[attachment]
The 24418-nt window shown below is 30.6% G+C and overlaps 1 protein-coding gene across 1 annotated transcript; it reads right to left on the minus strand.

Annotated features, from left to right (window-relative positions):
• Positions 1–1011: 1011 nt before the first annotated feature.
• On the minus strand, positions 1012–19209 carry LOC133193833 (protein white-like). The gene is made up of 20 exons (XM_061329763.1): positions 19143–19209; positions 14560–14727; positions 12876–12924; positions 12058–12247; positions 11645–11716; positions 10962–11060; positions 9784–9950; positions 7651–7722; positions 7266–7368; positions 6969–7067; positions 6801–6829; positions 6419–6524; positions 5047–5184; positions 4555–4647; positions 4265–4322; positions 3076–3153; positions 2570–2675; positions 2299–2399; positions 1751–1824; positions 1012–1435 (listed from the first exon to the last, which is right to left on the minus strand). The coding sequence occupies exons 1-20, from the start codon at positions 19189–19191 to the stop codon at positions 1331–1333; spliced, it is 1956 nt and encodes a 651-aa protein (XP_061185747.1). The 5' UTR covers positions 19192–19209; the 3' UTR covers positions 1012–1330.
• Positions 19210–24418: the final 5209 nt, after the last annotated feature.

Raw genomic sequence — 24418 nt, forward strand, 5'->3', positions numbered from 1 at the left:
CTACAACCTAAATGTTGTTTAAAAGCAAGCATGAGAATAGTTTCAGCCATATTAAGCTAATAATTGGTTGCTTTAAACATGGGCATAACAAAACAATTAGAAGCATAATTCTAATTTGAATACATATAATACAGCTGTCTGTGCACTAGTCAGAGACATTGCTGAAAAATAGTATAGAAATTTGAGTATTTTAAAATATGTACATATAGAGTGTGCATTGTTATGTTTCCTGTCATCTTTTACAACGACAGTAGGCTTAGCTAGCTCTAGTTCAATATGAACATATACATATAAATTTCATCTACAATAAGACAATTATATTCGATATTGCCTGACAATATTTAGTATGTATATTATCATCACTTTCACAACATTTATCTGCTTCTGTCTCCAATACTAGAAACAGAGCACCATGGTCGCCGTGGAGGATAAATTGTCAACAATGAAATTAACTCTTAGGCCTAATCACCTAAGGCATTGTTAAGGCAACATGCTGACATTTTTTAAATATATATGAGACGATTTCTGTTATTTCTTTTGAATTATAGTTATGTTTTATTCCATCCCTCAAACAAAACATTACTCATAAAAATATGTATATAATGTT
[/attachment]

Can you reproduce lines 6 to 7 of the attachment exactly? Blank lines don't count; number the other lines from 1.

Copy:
Raw genomic sequence — 24418 nt, forward strand, 5'->3', positions numbered from 1 at the left:
CTACAACCTAAATGTTGTTTAAAAGCAAGCATGAGAATAGTTTCAGCCATATTAAGCTAATAATTGGTTGCTTTAAACATGGGCATAACAAAACAATTAGAAGCATAATTCTAATTTGAATACATATAATACAGCTGTCTGTGCACTAGTCAGAGACATTGCTGAAAAATAGTATAGAAATTTGAGTATTTTAAAATATGTACATATAGAGTGTGCATTGTTATGTTTCCTGTCATCTTTTACAACGACAGTAGGCTTAGCTAGCTCTAGTTCAATATGAACATATACATATAAATTTCATCTACAATAAGACAATTATATTCGATATTGCCTGACAATATTTAGTATGTATATTATCATCACTTTCACAACATTTATCTGCTTCTGTCTCCAATACTAGAAACAGAGCACCATGGTCGCCGTGGAGGATAAATTGTCAACAATGAAATTAACTCTTAGGCCTAATCACCTAAGGCATTGTTAAGGCAACATGCTGACATTTTTTAAATATATATGAGACGATTTCTGTTATTTCTTTTGAATTATAGTTATGTTTTATTCCATCCCTCAAACAAAACATTACTCATAAAAATATGTATATAATGTT